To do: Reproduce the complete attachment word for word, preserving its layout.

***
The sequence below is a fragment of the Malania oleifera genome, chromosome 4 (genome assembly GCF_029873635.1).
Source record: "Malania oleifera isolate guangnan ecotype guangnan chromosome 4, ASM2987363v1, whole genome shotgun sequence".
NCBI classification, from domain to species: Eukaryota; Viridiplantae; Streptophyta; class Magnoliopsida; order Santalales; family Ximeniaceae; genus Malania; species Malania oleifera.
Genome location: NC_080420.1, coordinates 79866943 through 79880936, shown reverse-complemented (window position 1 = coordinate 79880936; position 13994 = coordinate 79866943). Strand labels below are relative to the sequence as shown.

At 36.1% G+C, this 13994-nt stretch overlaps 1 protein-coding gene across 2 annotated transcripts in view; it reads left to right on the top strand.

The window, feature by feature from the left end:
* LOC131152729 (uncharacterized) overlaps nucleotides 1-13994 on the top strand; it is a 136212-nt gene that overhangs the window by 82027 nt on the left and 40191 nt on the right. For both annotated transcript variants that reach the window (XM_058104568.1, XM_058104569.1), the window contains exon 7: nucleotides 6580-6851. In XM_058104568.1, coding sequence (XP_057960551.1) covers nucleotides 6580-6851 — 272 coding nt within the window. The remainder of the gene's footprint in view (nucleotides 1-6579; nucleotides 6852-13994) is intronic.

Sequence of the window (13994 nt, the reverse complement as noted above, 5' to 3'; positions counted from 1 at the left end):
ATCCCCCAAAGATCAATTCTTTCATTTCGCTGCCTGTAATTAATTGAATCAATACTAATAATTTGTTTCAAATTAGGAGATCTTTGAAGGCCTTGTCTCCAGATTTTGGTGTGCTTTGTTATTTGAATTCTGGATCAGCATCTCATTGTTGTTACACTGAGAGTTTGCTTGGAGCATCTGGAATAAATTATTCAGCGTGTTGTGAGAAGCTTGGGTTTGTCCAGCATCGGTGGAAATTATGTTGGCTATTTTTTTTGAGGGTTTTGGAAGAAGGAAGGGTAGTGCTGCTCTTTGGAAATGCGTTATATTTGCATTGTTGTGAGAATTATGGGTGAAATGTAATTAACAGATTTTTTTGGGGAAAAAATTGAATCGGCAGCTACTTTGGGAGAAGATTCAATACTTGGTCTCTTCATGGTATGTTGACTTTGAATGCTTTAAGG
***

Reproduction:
The sequence below is a fragment of the Malania oleifera genome, chromosome 4 (genome assembly GCF_029873635.1).
Source record: "Malania oleifera isolate guangnan ecotype guangnan chromosome 4, ASM2987363v1, whole genome shotgun sequence".
NCBI classification, from domain to species: Eukaryota; Viridiplantae; Streptophyta; class Magnoliopsida; order Santalales; family Ximeniaceae; genus Malania; species Malania oleifera.
Genome location: NC_080420.1, coordinates 79866943 through 79880936, shown reverse-complemented (window position 1 = coordinate 79880936; position 13994 = coordinate 79866943). Strand labels below are relative to the sequence as shown.

At 36.1% G+C, this 13994-nt stretch overlaps 1 protein-coding gene across 2 annotated transcripts in view; it reads left to right on the top strand.

The window, feature by feature from the left end:
* LOC131152729 (uncharacterized) overlaps nucleotides 1-13994 on the top strand; it is a 136212-nt gene that overhangs the window by 82027 nt on the left and 40191 nt on the right. For both annotated transcript variants that reach the window (XM_058104568.1, XM_058104569.1), the window contains exon 7: nucleotides 6580-6851. In XM_058104568.1, coding sequence (XP_057960551.1) covers nucleotides 6580-6851 — 272 coding nt within the window. The remainder of the gene's footprint in view (nucleotides 1-6579; nucleotides 6852-13994) is intronic.

Sequence of the window (13994 nt, the reverse complement as noted above, 5' to 3'; positions counted from 1 at the left end):
ATCCCCCAAAGATCAATTCTTTCATTTCGCTGCCTGTAATTAATTGAATCAATACTAATAATTTGTTTCAAATTAGGAGATCTTTGAAGGCCTTGTCTCCAGATTTTGGTGTGCTTTGTTATTTGAATTCTGGATCAGCATCTCATTGTTGTTACACTGAGAGTTTGCTTGGAGCATCTGGAATAAATTATTCAGCGTGTTGTGAGAAGCTTGGGTTTGTCCAGCATCGGTGGAAATTATGTTGGCTATTTTTTTTGAGGGTTTTGGAAGAAGGAAGGGTAGTGCTGCTCTTTGGAAATGCGTTATATTTGCATTGTTGTGAGAATTATGGGTGAAATGTAATTAACAGATTTTTTTGGGGAAAAAATTGAATCGGCAGCTACTTTGGGAGAAGATTCAATACTTGGTCTCTTCATGGTATGTTGACTTTGAATGCTTTAAGG